Warsaw Conference on Global Climate Change Bangladesh

Warsaw Conference on Global Climate Change  Bangladesh

The 19th United Nations Framework Convention on Climate Change (UNFCCC), otherwise known as Conference of Parties ( COP) has commenced from November 11 to 22 in Warsaw (Poland).

The Warsaw conference comes at a critical time for international action on climate change, with the science clearer than ever that the world will have to cut emissions or face catastrophic consequences as found by the Intergovernmental Panel on Climate Change.

It may be recalled at the 17th Durban Session of the UN Conference it was agreed in principle a roadmap towards an accord that for the first time would bring all major emitters of greenhouse gases (US, China, India, Brazil, Australia & Canada) under a single legal roof by 2015 to be operational from 2020 and will become the prime weapon in the fight against climate change.

That means besides the Warsaw Conference, by next two sessions—one in Lima (Peru) in 2014 and the other in 2015 at the Paris session- the global regime needs to be approved.

The task is huge because each nation is focused on economic growth and especially the developing countries are to reduce poverty. No country is willing to cut down the use of fossil fuel (coal, gas and oil). One of the great polluter-countries Australia is not sending even a Minister to the conference because the conservative Prime Minister Tony Abbott is one of the skeptics of climate change due to man-made activities, like his mentor former Prime Minister John Howard. Furthermore the oil-exporting countries are reluctant to see their exports (revenue from oil) drop.

Another issue at Warsaw is the Climate Global Fund. At the Durban UN Conference, a “Green Climate Fund” was proposed to help channel up to $100 billion a year in aid to poor, vulnerable countries by 2020 but how wealthy nations would raise the money has not yet settled.

It is doubtful whether in Warsaw fund would be committed by the industrialised countries when their economy has slowed down considerably because of Euro zone debt crisis.

Why the global regime on reduction of greenhouse gases?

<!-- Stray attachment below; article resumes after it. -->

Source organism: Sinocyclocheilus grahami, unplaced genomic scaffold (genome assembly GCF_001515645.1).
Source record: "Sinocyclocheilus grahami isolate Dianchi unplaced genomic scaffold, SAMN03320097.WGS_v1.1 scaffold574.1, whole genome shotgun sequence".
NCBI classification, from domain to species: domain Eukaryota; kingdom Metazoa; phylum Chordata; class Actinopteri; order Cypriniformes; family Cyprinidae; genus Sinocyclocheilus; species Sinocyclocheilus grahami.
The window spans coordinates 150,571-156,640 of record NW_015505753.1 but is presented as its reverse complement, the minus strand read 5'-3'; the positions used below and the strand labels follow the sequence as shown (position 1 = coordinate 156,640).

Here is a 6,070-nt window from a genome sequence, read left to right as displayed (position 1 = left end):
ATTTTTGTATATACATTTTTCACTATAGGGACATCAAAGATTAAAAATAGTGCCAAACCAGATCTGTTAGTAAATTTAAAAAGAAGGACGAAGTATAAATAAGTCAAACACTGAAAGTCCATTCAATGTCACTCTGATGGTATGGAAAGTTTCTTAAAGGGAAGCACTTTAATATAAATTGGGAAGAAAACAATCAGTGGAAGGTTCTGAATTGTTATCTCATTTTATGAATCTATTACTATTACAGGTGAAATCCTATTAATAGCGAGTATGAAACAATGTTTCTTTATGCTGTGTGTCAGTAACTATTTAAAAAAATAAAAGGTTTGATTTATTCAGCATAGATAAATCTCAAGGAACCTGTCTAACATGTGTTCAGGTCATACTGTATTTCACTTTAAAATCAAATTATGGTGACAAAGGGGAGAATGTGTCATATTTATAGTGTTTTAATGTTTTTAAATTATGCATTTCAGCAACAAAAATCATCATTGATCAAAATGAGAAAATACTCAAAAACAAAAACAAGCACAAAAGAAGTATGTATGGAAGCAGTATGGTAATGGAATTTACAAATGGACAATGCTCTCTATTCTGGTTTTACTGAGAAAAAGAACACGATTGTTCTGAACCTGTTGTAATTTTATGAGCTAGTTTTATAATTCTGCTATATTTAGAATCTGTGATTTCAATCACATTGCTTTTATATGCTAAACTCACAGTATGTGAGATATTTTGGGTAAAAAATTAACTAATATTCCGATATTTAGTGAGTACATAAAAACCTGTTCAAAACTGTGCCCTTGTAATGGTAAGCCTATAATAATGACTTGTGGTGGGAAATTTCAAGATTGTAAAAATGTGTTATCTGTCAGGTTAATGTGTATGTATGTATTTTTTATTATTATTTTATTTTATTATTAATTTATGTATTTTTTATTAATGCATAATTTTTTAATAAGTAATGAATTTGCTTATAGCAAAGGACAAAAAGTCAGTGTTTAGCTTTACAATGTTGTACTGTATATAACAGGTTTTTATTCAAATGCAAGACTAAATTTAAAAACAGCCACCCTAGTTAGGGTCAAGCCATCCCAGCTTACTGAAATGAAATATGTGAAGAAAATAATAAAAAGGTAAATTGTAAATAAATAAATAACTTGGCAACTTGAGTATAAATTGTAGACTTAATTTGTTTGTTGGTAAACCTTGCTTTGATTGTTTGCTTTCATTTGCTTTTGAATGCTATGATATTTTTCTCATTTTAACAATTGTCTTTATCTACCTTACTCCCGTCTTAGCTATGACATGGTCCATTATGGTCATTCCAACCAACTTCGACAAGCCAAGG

As the UN’s Intergovernmental Panel on Climate Change (IPCC) found in the recently published first volume of its Fifth Assessment Report, in Stockholm in September atmospheric concentrations of CO2, methane and nitrous oxide have now reached levels unprecedented in at least the last 800,000 years.

The fifth assessment report said warming of the climate system was “unequivocal” and there was now a 95 per cent probability that humans were contributing to climate change, up from 90 per cent in the 2007 report.

The IPCC report conceded the so-called “pause” in average surface temperatures over the past 15 years, but said it was not significant. “Due to natural variability, trends based on short records are very sensitive to the beginning and end dates and do not in general reflect long-term climate trends,” the report said.

Unlike the previous report in 2007, which forecast a range of temperature increases from 0.3C to 6.4C by 2100, the fifth report said that the most optimistic of four scenarios for warming forecasts an average temperature rise of 1C by 2100 over 2000 levels, ranging from 0.3C to 1.7C

India & China’s position:

As a first step, India has suggested that the working group should take up review of adequacy of the commitments made by the developed world and ensure that they cut emissions to keep the global temperature rise below two degree Celsius by turn of the century. India has made it clear that they were opposed to the developing countries having to cut emissions.

India makes it clear the actions and commitments of parties in the post 2020 period must be differentiated on the basis of equity in terms of historical responsibilities and the fundamental imperatives of social and economic development and poverty eradication.

The question is how to break the link between economic growth and resource-exploitation. In other words, what we need is to blend economic growth with environmental sustainability. In simple words economic growth that does not cost the Earth is the challenge for climate experts.

On the other hand, the battle against global warming has received a transformational boost after China, the world’s biggest producer of carbon dioxide, proposed to set a cap on its greenhouse gas emissions for the first time.

Under the proposal China, which is responsible for a quarter of the world’s carbon emissions, would put a ceiling on greenhouse gas emissions from 2016, in a bid to curb what most scientists agree is the main cause of climate change.

It marks a dramatic change in China’s approach to climate change that experts say will make countries around the world more likely to agree to stringent cuts to their carbon emissions in a co-ordinated effort to tackle global warming.

Why is Bangladesh vulnerable?